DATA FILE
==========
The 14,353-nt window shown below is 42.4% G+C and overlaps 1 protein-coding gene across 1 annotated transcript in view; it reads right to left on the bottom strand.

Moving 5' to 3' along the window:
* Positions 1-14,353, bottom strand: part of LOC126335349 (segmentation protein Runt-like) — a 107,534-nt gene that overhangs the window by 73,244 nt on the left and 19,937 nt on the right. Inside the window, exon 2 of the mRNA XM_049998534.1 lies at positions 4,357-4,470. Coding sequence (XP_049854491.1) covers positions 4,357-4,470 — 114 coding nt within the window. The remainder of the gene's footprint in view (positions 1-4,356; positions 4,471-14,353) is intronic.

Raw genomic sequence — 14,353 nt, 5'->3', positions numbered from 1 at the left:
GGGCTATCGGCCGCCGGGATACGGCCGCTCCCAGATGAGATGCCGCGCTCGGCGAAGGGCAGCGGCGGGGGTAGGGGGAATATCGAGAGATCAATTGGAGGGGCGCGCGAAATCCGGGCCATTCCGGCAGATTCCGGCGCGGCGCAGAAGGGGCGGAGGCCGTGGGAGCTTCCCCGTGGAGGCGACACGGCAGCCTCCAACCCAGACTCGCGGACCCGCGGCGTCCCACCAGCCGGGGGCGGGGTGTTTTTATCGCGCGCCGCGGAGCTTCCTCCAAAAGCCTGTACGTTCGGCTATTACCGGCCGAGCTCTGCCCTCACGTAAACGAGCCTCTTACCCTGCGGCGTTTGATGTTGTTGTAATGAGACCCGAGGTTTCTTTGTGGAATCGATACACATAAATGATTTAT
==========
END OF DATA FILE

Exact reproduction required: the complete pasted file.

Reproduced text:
The 14,353-nt window shown below is 42.4% G+C and overlaps 1 protein-coding gene across 1 annotated transcript in view; it reads right to left on the bottom strand.

Moving 5' to 3' along the window:
* Positions 1-14,353, bottom strand: part of LOC126335349 (segmentation protein Runt-like) — a 107,534-nt gene that overhangs the window by 73,244 nt on the left and 19,937 nt on the right. Inside the window, exon 2 of the mRNA XM_049998534.1 lies at positions 4,357-4,470. Coding sequence (XP_049854491.1) covers positions 4,357-4,470 — 114 coding nt within the window. The remainder of the gene's footprint in view (positions 1-4,356; positions 4,471-14,353) is intronic.

Raw genomic sequence — 14,353 nt, 5'->3', positions numbered from 1 at the left:
GGGCTATCGGCCGCCGGGATACGGCCGCTCCCAGATGAGATGCCGCGCTCGGCGAAGGGCAGCGGCGGGGGTAGGGGGAATATCGAGAGATCAATTGGAGGGGCGCGCGAAATCCGGGCCATTCCGGCAGATTCCGGCGCGGCGCAGAAGGGGCGGAGGCCGTGGGAGCTTCCCCGTGGAGGCGACACGGCAGCCTCCAACCCAGACTCGCGGACCCGCGGCGTCCCACCAGCCGGGGGCGGGGTGTTTTTATCGCGCGCCGCGGAGCTTCCTCCAAAAGCCTGTACGTTCGGCTATTACCGGCCGAGCTCTGCCCTCACGTAAACGAGCCTCTTACCCTGCGGCGTTTGATGTTGTTGTAATGAGACCCGAGGTTTCTTTGTGGAATCGATACACATAAATGATTTAT